Category: Card games
Seller: GOSUB 60
Requirements: iPhone OS 3.2 or later
File Size: 15.6MB
Version Reviewed: 1.0.1
Age Rating: 4+
Before long, there’ll be more solitaire games available for the iPad than the law should allow. Mostly, I’ll avoid them. I just never developed the love for solitaire (and that minefield thing) that Windows users play when they get bored at work. But I know how to play a couple variations, and sometimes I’m in the mood for it. So, is Solitaire Deluxe 6-Pack HD good enough to fill that role on the iPad?
The short answer is yes. For $1.99, you get six popular variations: Klondike (what most of us just call solitaire), FreeCell (is this the version that comes on Windows now?), Golf, Poker Solitaire, Scorpion and Kings Corner. Each variation comes with a tutorial to teach you the basic rules. This makes 6-Pack especially worth it for those who are used to just playing the same game over and over. Learn the new ones here, and you’ll get to spend a lot of time mastering the strategies.
Solitaire aficionados, on the other hand, may be looking for a bit more. Well, you can get more…for a price. For $0.99 each you can also buy Tri-Peaks, Pyramid, Spider, Canfield, Chinese Solitaire, Yukon, Vanishing Cross, Russian Solitaire, The Harp and Spiderette. For $4.99, you can get them all. Enjoy.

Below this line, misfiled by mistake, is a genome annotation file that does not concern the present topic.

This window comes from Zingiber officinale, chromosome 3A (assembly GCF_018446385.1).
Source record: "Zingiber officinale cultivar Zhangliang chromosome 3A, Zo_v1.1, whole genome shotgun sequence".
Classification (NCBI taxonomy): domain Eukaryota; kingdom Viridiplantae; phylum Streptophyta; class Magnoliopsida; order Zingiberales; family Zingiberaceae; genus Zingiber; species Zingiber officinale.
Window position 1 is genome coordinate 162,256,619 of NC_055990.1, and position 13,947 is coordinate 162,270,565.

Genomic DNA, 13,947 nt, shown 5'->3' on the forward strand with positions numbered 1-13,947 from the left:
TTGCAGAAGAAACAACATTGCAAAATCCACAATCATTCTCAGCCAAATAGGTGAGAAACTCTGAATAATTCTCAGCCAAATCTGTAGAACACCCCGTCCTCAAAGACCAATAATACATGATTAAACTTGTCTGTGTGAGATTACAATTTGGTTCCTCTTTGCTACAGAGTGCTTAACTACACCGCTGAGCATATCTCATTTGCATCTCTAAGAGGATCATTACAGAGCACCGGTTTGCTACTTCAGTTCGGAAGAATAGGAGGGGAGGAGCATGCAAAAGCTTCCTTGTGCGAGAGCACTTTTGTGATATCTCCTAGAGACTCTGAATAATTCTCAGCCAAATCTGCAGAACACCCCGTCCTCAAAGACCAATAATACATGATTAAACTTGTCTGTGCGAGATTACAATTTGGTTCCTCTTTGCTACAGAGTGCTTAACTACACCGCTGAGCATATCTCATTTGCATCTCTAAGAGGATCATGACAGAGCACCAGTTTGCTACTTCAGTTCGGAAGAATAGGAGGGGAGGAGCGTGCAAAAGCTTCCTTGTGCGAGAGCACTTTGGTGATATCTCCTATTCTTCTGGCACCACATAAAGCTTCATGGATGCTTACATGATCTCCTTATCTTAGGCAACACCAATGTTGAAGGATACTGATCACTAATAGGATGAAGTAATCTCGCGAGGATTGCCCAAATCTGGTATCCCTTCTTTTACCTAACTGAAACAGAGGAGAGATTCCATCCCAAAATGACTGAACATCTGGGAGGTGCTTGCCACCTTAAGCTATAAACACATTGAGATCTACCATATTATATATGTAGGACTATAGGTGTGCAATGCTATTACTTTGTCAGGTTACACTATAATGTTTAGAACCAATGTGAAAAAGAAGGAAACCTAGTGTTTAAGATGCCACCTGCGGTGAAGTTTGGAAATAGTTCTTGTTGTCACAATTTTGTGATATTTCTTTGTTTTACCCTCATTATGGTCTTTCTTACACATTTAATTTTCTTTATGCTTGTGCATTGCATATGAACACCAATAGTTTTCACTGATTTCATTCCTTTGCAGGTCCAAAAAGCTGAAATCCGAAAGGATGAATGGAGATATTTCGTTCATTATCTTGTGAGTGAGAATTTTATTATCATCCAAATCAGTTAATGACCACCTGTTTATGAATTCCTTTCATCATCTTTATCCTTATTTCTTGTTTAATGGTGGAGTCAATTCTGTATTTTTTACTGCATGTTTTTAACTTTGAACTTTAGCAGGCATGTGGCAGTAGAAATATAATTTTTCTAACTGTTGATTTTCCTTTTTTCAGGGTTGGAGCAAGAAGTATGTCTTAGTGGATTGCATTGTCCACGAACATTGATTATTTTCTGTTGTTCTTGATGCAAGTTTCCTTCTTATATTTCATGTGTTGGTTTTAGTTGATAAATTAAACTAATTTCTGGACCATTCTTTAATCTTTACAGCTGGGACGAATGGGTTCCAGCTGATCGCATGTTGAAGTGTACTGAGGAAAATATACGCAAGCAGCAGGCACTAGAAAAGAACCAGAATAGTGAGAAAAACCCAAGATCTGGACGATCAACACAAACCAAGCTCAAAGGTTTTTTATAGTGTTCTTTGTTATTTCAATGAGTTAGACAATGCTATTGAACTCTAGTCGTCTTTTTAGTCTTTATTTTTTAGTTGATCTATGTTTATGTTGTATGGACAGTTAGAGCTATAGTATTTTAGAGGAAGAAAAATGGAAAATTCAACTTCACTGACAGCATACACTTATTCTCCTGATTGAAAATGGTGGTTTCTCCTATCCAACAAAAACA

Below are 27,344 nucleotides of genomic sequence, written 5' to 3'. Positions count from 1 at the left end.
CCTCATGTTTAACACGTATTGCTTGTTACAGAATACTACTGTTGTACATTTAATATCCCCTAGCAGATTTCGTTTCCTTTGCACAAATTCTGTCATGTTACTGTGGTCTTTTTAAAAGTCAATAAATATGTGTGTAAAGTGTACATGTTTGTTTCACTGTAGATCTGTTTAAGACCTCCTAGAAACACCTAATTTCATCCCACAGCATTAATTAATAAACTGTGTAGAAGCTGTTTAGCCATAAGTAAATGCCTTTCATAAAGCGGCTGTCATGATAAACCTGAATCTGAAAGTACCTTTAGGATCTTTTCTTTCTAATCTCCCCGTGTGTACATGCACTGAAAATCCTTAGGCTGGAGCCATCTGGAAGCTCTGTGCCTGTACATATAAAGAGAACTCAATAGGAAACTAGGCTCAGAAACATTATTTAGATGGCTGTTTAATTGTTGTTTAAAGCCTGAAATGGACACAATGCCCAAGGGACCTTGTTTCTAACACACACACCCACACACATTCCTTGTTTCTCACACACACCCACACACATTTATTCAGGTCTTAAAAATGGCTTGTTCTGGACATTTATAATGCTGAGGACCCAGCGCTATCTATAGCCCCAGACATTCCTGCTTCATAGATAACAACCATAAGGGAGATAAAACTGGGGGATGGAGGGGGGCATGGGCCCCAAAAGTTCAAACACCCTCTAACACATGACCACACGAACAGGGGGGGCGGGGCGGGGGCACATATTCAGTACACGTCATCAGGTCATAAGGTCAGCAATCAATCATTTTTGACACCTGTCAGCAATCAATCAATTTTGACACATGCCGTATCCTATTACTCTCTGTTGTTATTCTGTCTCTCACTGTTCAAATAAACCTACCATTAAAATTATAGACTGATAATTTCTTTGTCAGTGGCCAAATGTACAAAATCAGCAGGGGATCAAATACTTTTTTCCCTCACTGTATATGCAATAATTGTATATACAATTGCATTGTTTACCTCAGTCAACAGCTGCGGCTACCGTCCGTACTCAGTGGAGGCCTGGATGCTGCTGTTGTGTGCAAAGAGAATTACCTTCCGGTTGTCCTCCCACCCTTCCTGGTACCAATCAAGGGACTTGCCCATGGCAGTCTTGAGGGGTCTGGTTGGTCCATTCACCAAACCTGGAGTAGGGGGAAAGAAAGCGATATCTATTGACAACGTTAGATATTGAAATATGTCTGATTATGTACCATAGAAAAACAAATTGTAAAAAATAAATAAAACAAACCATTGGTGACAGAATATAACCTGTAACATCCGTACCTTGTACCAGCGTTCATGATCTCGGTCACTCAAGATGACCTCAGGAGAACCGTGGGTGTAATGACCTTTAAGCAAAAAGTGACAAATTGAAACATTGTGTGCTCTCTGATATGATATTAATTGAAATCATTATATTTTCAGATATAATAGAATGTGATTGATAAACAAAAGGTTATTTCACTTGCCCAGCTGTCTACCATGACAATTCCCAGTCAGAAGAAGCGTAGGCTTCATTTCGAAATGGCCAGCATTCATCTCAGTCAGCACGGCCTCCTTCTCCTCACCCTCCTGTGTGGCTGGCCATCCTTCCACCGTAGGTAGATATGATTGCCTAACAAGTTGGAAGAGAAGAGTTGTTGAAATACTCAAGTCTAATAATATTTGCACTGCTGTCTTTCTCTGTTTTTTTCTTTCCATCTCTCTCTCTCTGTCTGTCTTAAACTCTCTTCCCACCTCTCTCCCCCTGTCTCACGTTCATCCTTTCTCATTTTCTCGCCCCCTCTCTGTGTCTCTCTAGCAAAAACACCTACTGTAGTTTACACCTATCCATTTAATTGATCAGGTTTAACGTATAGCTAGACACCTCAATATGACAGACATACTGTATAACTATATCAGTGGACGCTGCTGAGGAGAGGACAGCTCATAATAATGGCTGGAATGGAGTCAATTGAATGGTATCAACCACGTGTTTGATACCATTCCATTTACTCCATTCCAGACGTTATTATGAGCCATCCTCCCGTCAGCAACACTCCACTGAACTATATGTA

The presentation of the games included is clean, but basic. The cards are nicely designed, and the green felt backdrop is exactly what you’d want, isn’t it? Your iPad becomes a perfect little gambling table, for lack of a proper term, if there is one. There are, however, no variations. You can’t change the cards or the background. When you win, you’re just told that you win; nothing fancy or celebratory. Mobile Deluxe says customizable cards and backgrounds are on the way. Until then, here’s what you get.
Solitaire Deluxe 6-Pack HD also doesn’t record any of your stats—such as your win/loss record, and there’s no integration with any social networking sites. I have no interest in that with my games, but people do. You’ll be happy to know that worldwide leaderboards and a reward store are on the way. In the meantime, what you can control is whether you want the audio to play (more on this in a moment), whether you want the cards to be dealt left or right handed, how easy the play should be, and whether auto win detection should be on.
I like all of this. What I don’t like is the audio. The music at first seems designed to fade into the background, I think, but comes across as somewhat drab. Then, it gets spacey and annoying.
The sound effects are worse. The card shuffling sounds like a typewriter. Very harsh and manufactured. I found it better to play with the audio off. When I left it on and had my wife play it, she returned the game to me with the sound off.
The lack of visual variation and the bad audio are enough to dock it a point. Six games for $1.99 is okay, but it’s frustrating to see all that you don’t get without having to pay more. On the other hand, you only have to pay for the variations you want, and that’s cool. The whole package comes in at $7.98 if you want all 16 games. Likely, that’s worth it if you’re heavily into solitaire. If you’re like me and only need two or three games, Solitaire Deluxe 6-Pack HD—at $1.99—has you covered.